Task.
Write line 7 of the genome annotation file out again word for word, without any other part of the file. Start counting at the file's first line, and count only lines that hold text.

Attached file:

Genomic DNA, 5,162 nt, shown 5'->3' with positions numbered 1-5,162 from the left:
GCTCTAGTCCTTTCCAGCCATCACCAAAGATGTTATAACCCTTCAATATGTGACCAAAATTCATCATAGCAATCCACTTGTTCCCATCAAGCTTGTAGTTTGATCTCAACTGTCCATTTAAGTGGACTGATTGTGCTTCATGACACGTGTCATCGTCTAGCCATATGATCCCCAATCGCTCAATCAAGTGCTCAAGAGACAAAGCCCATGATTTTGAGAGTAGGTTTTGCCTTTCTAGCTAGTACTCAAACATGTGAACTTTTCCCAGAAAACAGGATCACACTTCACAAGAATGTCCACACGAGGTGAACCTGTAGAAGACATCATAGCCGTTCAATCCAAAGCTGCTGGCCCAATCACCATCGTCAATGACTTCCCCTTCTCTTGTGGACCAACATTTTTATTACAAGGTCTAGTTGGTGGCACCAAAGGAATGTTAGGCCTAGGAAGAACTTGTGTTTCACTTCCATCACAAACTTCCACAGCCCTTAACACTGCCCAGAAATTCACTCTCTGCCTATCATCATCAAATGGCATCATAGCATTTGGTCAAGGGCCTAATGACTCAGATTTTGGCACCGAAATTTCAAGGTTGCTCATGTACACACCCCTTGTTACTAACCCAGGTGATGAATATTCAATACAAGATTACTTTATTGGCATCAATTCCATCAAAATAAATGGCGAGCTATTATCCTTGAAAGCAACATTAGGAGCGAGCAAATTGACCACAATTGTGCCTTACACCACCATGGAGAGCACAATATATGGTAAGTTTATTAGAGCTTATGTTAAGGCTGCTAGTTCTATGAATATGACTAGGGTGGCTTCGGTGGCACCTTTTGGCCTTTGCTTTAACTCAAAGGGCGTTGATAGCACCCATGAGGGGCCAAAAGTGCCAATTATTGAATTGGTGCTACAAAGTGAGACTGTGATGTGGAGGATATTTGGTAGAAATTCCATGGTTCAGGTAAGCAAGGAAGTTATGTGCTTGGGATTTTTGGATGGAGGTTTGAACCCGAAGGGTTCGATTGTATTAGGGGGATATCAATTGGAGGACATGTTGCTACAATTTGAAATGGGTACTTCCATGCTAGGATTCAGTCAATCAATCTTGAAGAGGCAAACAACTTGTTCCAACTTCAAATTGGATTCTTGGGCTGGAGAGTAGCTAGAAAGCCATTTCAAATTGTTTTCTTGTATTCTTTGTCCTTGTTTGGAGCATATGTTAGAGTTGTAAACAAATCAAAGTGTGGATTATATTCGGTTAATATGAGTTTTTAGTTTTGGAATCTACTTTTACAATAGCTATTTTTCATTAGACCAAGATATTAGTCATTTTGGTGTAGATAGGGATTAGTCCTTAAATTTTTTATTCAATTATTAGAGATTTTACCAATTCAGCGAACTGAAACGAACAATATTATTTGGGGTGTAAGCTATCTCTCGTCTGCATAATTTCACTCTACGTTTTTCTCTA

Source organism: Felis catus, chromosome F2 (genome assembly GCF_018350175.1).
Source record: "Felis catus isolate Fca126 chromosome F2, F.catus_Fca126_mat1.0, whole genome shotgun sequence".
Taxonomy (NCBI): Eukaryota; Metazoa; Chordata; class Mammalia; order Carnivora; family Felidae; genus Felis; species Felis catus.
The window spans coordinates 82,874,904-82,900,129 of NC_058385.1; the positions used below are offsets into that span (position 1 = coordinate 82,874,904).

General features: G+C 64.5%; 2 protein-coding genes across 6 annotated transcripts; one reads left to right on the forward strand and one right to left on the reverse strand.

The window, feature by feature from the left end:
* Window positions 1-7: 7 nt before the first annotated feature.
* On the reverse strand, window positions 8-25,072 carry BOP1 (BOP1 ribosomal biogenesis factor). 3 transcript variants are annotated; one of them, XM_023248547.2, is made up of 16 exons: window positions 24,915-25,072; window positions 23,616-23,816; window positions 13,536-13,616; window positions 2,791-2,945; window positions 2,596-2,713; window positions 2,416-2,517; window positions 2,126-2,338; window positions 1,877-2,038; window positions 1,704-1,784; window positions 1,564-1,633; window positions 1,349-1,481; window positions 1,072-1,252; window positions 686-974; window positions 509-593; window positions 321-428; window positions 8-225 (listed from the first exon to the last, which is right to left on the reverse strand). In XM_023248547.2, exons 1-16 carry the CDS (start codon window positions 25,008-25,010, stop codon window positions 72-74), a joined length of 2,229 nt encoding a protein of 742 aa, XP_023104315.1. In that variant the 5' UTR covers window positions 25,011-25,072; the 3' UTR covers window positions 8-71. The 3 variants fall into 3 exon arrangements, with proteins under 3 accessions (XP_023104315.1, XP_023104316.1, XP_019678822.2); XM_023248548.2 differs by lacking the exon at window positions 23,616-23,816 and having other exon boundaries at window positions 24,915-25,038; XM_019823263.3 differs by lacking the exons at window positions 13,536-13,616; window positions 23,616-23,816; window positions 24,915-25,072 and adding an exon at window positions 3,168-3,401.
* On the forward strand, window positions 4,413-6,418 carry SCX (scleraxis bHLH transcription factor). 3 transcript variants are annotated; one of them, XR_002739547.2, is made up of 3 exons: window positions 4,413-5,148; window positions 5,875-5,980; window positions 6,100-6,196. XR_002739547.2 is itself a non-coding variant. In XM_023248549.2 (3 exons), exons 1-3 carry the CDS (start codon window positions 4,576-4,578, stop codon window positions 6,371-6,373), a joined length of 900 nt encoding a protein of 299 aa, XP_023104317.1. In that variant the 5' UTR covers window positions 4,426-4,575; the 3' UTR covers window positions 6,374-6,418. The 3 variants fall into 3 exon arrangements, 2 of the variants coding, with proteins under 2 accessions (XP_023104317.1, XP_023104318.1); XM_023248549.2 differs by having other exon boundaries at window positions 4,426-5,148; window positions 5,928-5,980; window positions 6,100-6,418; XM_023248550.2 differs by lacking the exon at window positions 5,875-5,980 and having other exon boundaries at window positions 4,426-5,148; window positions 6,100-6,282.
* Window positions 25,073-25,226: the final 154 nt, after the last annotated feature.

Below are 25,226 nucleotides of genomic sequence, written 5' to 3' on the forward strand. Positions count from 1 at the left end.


General features: G+C 64.5%; 2 protein-coding genes across 6 annotated transcripts; one reads left to right on the forward strand and one right to left on the reverse strand.